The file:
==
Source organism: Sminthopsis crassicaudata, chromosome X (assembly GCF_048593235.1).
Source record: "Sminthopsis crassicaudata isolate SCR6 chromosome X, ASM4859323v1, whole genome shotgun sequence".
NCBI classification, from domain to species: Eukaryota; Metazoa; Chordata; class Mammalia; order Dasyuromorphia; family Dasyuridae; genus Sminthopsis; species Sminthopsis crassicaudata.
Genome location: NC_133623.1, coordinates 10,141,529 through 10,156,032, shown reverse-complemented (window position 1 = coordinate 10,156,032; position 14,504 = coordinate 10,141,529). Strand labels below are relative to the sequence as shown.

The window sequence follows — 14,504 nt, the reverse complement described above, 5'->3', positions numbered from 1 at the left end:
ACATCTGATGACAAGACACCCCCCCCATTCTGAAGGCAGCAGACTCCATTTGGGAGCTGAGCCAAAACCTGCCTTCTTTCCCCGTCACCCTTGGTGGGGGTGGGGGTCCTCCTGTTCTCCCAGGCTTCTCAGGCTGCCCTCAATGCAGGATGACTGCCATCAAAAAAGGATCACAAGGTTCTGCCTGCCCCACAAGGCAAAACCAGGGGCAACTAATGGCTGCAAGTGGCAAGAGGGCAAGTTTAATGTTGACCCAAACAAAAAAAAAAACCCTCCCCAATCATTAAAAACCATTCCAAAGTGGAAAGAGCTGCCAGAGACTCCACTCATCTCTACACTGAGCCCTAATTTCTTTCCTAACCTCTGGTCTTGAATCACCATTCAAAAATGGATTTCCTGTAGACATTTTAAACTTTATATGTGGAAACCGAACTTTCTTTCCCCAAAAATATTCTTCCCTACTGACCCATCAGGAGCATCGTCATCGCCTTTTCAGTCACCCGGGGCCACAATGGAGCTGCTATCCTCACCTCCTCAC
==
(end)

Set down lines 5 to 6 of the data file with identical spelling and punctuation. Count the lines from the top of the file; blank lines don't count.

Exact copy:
The window sequence follows — 14,504 nt, the reverse complement described above, 5'->3', positions numbered from 1 at the left end:
ACATCTGATGACAAGACACCCCCCCCATTCTGAAGGCAGCAGACTCCATTTGGGAGCTGAGCCAAAACCTGCCTTCTTTCCCCGTCACCCTTGGTGGGGGTGGGGGTCCTCCTGTTCTCCCAGGCTTCTCAGGCTGCCCTCAATGCAGGATGACTGCCATCAAAAAAGGATCACAAGGTTCTGCCTGCCCCACAAGGCAAAACCAGGGGCAACTAATGGCTGCAAGTGGCAAGAGGGCAAGTTTAATGTTGACCCAAACAAAAAAAAAAACCCTCCCCAATCATTAAAAACCATTCCAAAGTGGAAAGAGCTGCCAGAGACTCCACTCATCTCTACACTGAGCCCTAATTTCTTTCCTAACCTCTGGTCTTGAATCACCATTCAAAAATGGATTTCCTGTAGACATTTTAAACTTTATATGTGGAAACCGAACTTTCTTTCCCCAAAAATATTCTTCCCTACTGACCCATCAGGAGCATCGTCATCGCCTTTTCAGTCACCCGGGGCCACAATGGAGCTGCTATCCTCACCTCCTCAC